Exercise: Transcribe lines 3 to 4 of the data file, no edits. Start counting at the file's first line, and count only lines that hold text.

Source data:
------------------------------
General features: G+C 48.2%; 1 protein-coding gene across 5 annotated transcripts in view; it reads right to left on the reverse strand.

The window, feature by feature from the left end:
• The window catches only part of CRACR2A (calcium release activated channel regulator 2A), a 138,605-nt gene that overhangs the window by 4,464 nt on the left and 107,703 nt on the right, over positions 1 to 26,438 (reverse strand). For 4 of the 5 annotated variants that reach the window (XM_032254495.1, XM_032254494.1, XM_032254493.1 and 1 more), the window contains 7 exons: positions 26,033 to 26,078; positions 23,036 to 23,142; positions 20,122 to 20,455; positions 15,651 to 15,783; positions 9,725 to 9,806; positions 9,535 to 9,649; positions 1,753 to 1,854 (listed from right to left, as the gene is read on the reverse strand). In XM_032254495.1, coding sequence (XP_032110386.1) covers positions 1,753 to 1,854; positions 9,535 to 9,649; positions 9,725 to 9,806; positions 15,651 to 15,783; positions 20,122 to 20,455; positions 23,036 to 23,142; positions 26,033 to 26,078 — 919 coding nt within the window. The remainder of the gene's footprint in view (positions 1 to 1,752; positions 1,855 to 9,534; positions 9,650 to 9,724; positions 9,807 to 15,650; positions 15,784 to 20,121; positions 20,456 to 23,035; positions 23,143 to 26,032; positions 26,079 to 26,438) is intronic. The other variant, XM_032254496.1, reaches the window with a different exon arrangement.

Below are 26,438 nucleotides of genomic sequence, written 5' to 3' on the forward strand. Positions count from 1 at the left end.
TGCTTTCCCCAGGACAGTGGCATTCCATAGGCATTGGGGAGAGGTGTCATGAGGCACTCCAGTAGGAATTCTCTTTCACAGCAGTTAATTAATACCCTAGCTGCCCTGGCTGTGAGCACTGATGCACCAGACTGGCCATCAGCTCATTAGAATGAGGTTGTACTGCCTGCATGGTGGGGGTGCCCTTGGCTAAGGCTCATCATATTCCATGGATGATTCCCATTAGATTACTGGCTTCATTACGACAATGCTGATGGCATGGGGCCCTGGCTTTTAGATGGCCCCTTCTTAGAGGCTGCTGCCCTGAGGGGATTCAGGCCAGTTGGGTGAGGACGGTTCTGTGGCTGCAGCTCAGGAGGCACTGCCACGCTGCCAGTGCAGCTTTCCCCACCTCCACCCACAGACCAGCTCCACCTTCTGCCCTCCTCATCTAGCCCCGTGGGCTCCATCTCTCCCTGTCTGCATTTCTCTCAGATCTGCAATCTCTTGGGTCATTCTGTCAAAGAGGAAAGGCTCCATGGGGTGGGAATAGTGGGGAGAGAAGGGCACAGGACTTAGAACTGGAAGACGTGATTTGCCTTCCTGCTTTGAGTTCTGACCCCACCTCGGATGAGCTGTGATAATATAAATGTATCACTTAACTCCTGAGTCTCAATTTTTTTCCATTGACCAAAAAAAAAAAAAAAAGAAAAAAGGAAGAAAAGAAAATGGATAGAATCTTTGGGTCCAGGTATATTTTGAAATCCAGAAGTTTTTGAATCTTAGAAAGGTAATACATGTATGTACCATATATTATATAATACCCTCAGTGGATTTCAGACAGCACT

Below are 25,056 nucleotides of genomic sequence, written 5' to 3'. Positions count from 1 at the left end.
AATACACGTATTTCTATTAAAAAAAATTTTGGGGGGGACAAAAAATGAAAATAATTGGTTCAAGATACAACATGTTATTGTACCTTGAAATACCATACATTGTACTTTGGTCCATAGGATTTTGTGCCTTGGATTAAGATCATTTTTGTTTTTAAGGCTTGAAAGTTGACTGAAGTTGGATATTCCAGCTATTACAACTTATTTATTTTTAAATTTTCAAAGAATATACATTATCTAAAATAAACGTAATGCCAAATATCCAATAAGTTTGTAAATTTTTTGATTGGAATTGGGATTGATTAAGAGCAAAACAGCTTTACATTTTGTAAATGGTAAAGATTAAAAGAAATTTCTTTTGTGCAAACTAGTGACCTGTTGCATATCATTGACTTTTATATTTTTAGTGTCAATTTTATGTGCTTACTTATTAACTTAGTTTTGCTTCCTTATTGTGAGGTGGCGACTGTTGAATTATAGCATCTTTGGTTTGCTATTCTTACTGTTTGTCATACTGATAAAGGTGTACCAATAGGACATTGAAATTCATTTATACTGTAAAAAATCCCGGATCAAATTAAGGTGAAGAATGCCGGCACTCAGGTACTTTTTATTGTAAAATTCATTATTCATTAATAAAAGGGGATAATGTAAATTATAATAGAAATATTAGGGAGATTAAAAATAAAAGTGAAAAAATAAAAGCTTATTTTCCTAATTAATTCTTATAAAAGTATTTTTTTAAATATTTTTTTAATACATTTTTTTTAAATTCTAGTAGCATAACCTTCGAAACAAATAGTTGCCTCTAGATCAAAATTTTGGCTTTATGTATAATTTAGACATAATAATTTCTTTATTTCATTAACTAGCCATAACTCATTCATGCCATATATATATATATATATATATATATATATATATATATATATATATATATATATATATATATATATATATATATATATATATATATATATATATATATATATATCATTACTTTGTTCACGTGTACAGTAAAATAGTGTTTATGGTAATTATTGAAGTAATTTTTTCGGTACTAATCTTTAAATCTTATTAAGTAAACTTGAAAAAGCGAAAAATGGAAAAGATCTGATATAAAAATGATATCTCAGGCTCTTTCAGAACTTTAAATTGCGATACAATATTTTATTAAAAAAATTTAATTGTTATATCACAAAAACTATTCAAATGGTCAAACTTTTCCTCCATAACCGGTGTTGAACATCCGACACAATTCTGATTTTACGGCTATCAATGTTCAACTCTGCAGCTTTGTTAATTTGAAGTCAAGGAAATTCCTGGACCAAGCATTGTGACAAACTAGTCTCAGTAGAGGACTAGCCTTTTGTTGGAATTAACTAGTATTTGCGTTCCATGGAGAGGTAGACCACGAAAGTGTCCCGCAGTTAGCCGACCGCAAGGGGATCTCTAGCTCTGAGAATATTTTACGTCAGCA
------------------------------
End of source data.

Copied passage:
• The window catches only part of CRACR2A (calcium release activated channel regulator 2A), a 138,605-nt gene that overhangs the window by 4,464 nt on the left and 107,703 nt on the right, over positions 1 to 26,438 (reverse strand). For 4 of the 5 annotated variants that reach the window (XM_032254495.1, XM_032254494.1, XM_032254493.1 and 1 more), the window contains 7 exons: positions 26,033 to 26,078; positions 23,036 to 23,142; positions 20,122 to 20,455; positions 15,651 to 15,783; positions 9,725 to 9,806; positions 9,535 to 9,649; positions 1,753 to 1,854 (listed from right to left, as the gene is read on the reverse strand). In XM_032254495.1, coding sequence (XP_032110386.1) covers positions 1,753 to 1,854; positions 9,535 to 9,649; positions 9,725 to 9,806; positions 15,651 to 15,783; positions 20,122 to 20,455; positions 23,036 to 23,142; positions 26,033 to 26,078 — 919 coding nt within the window. The remainder of the gene's footprint in view (positions 1 to 1,752; positions 1,855 to 9,534; positions 9,650 to 9,724; positions 9,807 to 15,650; positions 15,784 to 20,121; positions 20,456 to 23,035; positions 23,143 to 26,032; positions 26,079 to 26,438) is intronic. The other variant, XM_032254496.1, reaches the window with a different exon arrangement.

Below are 26,438 nucleotides of genomic sequence, written 5' to 3' on the forward strand. Positions count from 1 at the left end.